Blazing a trail for tracking bushfires

By Amy Edwards

27 July 2017

Our scientists make observations during a large experimental fire in south-eastern South Australia.

When one thinks of Australian bushfires, words like fierce, wild and devastating spring to mind. The speed of a high intensity grass fire can reach up to 25 kilometres per hour, with some reports of speeds in excess of 30 kilometres per hour for short periods. There have been numerous cases of a grass fire travelling more than 60 kilometres in just a couple of hours.

But according to bushfire scientist Dr Andrew Sullivan, one type of Australian vegetation is not considered more dangerous than another.

“The different types of vegetation all have aspects that can make free-burning bushfires extremely dangerous,” said Andrew.

So it’s no surprise that we have spent more than 60 years studying bushfires and the way they behave in an attempt to make the seemingly unpredictable, predictable.

In January 2015 we co-released the book A Guide to Rate of Fire Spread Models for Australian Vegetation. The guide features models for vegetation types common in Australia such as grasslands, shrubs, wet and dry eucalypt forests and plantations, many of which are also found elsewhere in the world.In May, the book was made available as a free download on the CSIRO website to make it more accessible to all people including rural landowners and those living in bushfire-prone areas in Australia and overseas.

Since its initial publication, the book has been a handy reference for fire behaviour analysts tasked with undertaking predictions of wildfires. It was recently used by rural fire services responding to the blaze at Carwoola east of Queanbeyan in February of this year where eight homes were destroyed.

The joint venture with the Australasian Fire and Emergency Services Authorities Council (AFAC) detailed all the models that had been developed to predict the behaviour and spread of fire in Australian vegetation and highlighted those best suited for particular conditions.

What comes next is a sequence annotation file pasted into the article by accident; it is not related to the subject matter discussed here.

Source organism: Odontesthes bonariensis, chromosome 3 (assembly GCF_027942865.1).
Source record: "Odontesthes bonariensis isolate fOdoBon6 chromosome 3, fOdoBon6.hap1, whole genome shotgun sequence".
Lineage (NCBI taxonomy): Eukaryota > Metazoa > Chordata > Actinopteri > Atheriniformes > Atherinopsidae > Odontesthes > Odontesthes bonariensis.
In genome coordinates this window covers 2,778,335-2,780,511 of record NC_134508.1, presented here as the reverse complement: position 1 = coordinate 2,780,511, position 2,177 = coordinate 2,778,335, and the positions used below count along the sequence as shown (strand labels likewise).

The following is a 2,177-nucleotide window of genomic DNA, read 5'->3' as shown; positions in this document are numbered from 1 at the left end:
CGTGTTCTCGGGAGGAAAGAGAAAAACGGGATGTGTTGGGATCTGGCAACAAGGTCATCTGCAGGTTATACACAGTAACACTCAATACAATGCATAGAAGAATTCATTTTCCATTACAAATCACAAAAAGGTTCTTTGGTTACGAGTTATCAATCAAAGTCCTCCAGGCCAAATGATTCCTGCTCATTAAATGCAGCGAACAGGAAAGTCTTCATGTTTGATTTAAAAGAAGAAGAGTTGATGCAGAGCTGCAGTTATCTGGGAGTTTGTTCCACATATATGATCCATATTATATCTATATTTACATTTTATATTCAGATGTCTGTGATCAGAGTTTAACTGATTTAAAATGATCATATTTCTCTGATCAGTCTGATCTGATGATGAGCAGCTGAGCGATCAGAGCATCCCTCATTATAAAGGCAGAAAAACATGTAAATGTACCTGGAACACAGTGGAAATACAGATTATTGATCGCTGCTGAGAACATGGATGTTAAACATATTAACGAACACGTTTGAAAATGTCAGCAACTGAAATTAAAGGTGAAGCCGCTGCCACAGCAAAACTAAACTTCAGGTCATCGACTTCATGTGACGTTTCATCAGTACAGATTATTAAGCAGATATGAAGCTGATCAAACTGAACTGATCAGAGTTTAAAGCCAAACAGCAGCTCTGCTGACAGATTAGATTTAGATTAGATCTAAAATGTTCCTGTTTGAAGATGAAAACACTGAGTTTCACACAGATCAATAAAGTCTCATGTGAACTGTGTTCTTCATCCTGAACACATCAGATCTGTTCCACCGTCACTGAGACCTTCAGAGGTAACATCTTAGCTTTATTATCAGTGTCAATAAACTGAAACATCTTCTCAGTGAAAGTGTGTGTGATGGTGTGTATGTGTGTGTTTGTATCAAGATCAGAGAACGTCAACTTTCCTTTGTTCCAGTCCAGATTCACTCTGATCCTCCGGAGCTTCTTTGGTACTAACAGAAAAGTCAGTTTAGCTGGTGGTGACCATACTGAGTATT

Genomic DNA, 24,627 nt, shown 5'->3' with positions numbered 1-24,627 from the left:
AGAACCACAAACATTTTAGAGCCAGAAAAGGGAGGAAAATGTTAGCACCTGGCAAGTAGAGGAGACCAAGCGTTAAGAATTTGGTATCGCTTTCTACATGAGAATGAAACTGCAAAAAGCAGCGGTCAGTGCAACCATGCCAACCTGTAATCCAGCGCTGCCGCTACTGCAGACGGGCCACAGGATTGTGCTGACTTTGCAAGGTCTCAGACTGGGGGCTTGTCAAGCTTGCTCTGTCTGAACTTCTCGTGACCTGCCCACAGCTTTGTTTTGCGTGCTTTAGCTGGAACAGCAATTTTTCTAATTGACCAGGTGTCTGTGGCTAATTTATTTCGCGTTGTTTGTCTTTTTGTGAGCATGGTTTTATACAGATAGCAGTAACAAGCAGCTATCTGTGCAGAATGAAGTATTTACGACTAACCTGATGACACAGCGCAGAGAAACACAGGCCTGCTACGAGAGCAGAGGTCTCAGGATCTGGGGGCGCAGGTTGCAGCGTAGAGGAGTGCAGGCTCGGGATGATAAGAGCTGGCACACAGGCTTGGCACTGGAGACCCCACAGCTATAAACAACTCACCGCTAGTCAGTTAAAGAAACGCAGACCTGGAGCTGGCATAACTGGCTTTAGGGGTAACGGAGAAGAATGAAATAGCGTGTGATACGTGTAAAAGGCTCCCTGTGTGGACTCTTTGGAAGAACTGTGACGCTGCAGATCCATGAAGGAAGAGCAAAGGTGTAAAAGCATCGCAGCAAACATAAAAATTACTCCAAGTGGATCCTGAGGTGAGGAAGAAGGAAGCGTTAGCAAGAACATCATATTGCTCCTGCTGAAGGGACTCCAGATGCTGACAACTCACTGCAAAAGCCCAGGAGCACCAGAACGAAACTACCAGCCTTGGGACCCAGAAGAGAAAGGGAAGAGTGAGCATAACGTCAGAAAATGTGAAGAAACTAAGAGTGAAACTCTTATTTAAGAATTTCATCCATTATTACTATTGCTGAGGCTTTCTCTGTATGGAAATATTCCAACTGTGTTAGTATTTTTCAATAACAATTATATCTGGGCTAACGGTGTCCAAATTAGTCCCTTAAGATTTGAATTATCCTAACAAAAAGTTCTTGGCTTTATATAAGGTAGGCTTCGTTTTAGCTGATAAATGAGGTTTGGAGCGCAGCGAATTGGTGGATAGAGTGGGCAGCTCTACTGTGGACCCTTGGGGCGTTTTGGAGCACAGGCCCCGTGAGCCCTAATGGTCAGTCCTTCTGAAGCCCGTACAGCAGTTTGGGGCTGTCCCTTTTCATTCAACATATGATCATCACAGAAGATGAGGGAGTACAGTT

Eucalypts in Portugal burning during a wildfire.

The book and PDF A Guide to Rate of Fire Spread Models for Australian Vegetation features models for vegetation types common in Australia and many other countries. Pictured are eucalypts in Portugal burning during a wildfire.

Models are regularly used in Australia for fire planning and management including hazard reduction burning and during bushfire emergencies. Most models estimate the speed of a fire in the direction of the wind, the height of the flames and likely spotting distance if applicable. The results can then be used to predict the spread, size and intensity of a fire as it propagates across the landscape.

“Fires in eucalypt forests can be difficult to control, particularly as a result of spotting, but they spread relatively slowly with a maximum speed of around 10 kilometres per hour,” said Andrew. “Alternatively fires in grasslands often result in shorter flames but they are open to the full force of the wind and therefore can spread much faster than a forest fire.”

Besides being used as a reference tool, the book also reviews current and past fire models and describes the data used in the model’s development and testing.

The mathematical equations that form each model are presented along with a discussion of model form and behaviour, the main input variables and their influence. The models generally take into account factors such as air temperature, humidity, wind speed, fuel moisture and fuel condition to calculate the pseudo-steady rate at which a fire will spread over a period of tens of minutes. These equations can and have been put into spread sheets and computer applications.

We can also never discount the experience and judgement of those working in the field.

“The models can back up what a fire behaviour specialist is already thinking,” Andrew said.

The Guide to Rate of Fire Spread Models for Australian Vegetation is now available for free download here.